Ten years ago, Lela and I were driving home from Massachusetts having just completed our first yoga teacher training.  We were 24, fatigued from a year wandering in Asia and ready to try staying in one place for a while.  We didn't know if we could make it as yoga teachers, but it seemed worth a shot to make our living doing what we loved.

image first brochure
First Grateful Yoga brochure, circa 2006

I grew up in Evanston, and we had free housing with my mom (yes, we boomeranged), so that's where we settled.  We set about conjuring a yoga career from thin air.  I taught myself HTML and created a website. What to call this business-maybe-to-be?  Our list of possibilities included "Big Shanti Yoga", "Emergent Yoga" and "Nimbus Yoga".  Finally, from the ether came "Grateful Yoga".  We knew that some might take us for Deadheads, but gratitude felt like the right emotion to describe our undertaking.  We were keenly aware of all the support that let us step into the unknown of self-employment.

We took every job that came our way, traveling near and far, teaching countless small (and zero person) classes.  Slowly, opportunities came and students returned every week - some of you continue 10 years later.  We didn't plan to open our own studio, but cosmic forces presented us with the opportunity in 2010 and we said, "Yes!"

I estimate that I have now taught around 7,500 hours of yoga.  I find myself looking back at what I've learned over a decade of warming up and relaxing thousands of people.  A few interrelated themes:

The importance of watchful silence

I was an actor and improviser in college, and one thing that drew me to yoga teaching was the chance to use my voice to facilitate transformative experiences for others.  In my first years, I was so caught up in choosing the right words that I often caught myself with eyes downcast, searching my vocabulary, rather than looking at my students.  I would peer up from my internal writing desk and discover than no one was doing what I said.  I was describing details of action that no one was prepared to understand.  All my compositional effort was of little use if it didn't address what was actually taking place.

Slowly, slowly I have learned to stop talking and look.  I try to give cues based on what I see people doing, rather than conjure them from memories of my own experience in the poses.  I trust that a few instructions are enough to set students off on their own learning.  To layer on cue after cue is akin to overeating - the bodymind can only digest so many ideas at one time. Indeed, I am doing students a disservice if I say too many things - no matter how important I believe them to be.

Trust in the power of a few things done with great focus

When I began practicing yoga, I was enamored of vinyasa practice - an artistically arranged flow of ever-more difficult postures with a cool soundtrack.  In my early teaching years, I wanted to wow students with my elaborate sequencing and advanced postures.  Yet despite my sophistication, I still saw people doing terrible downward dogs.  And I found myself distracted by managing my playlist, which filled the hard-earned silence with something external.  It came down to this: was I doing this to be an entertainer/DJ, or to actually teach something useful?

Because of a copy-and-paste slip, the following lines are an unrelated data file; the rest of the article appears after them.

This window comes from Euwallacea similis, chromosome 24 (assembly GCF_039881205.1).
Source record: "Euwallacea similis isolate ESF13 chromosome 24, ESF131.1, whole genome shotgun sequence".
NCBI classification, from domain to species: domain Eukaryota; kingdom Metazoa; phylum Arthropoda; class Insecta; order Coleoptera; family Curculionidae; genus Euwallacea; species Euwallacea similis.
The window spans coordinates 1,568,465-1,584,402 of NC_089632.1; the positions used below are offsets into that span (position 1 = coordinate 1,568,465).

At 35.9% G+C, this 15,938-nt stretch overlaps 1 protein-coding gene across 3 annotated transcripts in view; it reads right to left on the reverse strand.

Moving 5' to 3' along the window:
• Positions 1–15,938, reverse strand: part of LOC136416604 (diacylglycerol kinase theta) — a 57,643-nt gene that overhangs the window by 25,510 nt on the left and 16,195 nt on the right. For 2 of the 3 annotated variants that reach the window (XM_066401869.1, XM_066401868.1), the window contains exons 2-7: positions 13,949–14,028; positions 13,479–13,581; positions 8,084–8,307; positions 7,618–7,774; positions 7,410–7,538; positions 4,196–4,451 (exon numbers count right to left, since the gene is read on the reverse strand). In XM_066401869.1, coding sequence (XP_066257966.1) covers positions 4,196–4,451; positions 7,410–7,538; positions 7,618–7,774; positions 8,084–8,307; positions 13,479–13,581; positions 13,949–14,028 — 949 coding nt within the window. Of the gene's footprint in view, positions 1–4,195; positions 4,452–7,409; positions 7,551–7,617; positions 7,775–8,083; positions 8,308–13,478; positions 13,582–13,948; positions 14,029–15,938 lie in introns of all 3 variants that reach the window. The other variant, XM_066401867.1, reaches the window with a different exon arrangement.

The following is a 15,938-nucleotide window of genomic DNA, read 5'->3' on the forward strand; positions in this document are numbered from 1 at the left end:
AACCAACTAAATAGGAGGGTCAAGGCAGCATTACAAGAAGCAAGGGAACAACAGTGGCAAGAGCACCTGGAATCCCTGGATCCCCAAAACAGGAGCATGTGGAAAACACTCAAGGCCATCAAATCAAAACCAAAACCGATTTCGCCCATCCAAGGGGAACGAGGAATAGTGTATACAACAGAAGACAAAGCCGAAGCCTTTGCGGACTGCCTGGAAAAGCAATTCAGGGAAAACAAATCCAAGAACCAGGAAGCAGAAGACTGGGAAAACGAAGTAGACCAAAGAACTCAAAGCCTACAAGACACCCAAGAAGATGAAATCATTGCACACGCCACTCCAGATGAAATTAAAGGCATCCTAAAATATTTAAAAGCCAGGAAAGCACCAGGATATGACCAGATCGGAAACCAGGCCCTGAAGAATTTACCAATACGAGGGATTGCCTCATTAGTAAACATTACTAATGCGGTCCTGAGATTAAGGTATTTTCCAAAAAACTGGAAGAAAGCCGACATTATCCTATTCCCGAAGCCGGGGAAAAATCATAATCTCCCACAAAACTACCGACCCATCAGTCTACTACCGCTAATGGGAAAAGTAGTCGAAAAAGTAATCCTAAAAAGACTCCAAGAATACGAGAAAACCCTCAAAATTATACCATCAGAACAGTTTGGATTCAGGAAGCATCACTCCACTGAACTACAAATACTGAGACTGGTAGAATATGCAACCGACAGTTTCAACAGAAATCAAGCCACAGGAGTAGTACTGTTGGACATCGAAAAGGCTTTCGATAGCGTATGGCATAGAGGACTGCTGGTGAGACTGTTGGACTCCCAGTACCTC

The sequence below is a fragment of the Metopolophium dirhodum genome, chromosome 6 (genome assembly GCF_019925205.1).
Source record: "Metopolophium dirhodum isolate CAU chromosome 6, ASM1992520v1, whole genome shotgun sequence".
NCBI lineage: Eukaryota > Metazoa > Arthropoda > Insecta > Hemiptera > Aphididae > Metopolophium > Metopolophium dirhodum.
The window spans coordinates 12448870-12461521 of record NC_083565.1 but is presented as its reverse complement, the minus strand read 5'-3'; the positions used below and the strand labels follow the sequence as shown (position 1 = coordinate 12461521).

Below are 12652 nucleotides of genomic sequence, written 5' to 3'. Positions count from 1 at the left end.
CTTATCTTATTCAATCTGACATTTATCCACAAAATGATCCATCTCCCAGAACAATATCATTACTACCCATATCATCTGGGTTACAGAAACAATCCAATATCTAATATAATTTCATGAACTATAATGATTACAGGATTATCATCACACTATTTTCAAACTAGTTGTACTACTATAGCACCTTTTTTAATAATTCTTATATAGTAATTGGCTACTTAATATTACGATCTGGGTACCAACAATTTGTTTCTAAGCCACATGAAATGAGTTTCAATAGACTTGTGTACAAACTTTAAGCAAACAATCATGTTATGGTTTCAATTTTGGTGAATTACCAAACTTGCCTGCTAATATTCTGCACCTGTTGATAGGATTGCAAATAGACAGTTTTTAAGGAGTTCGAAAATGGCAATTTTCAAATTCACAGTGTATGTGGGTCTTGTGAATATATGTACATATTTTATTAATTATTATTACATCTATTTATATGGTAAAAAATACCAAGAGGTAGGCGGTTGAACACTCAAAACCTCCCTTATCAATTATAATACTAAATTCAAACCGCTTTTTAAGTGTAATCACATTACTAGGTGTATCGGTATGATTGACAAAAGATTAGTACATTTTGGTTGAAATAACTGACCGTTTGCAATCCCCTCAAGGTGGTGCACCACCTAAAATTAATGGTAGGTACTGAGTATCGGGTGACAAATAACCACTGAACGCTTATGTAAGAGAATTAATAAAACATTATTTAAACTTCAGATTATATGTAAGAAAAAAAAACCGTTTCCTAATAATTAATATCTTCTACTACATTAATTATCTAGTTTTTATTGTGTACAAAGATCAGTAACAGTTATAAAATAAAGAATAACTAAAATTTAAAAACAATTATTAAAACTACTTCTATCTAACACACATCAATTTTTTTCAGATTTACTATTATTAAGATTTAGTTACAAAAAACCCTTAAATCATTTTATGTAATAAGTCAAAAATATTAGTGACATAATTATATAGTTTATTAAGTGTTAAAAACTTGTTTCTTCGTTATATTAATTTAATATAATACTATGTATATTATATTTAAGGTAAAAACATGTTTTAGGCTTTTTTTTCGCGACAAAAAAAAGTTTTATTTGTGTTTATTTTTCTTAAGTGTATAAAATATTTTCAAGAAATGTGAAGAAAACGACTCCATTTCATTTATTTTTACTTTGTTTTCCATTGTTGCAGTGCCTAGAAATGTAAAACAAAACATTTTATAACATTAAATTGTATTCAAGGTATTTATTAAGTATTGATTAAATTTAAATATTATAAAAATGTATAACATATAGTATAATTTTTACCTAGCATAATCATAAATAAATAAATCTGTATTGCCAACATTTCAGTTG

As years passed and I studied further, my own practiced evolved from the big backbends and aspirational handstands of my 20's to a much more pragmatic diet of stabilizing, balancing, calming practice suitable for a householder and father.   At some point, I dropped music except as a sound mask during relaxation.  Because I was now really seeing my students, I realized that effective learning required fewer poses and more preparation, repetition and longer holding, plus time to ferment in a container of silence.

After all, isn't it more powerful to spend time with just one or two exhibits in an art museum, rather than run past the whole collection?

Change is slow and unique to the individual.  My own experience is not universal.

I have had the privilege to teach many individuals, some over many years.  I have witnessed people change their lives dramatically after one or two lessons, while others have taken years to see much change.  It has been a source of continual mystery (and sometimes frustration) that the same practices work so differently for different people.  I used to think that it was somehow my fault.  If only I picked better poses, said some magical words, or carried the right gravitas, my clients would "make progress" more quickly.

While I do believe I have learned to more skillfully customize my presentation to suit the individual before me, I have also gained great respect for the power of the past to shape what's possible in the present.  I happened to be born into a life that made it relatively easy for me to embrace yoga practice and reap the benefits.  Many people have a lot working "against" their capacity to easily change: genetic bounds, how they were parented, economic opportunities, etc.  This is one way to understand the idea of karma.  I cannot presume to know how fast someone "should" be changing.

The seed of yoga lands on many different kinds of soil.  Some plants grow to maturity in a season - others take a century.  My role as teacher is to help shine awareness in dark places (and then be quiet), offer some gardening tools (but not too many), and trust that useful plants will grow when the time is right.  

I am ever grateful for all of the students who have allowed me to learn how to teach yoga in the process of teaching them.  I hope to report back again in 2025.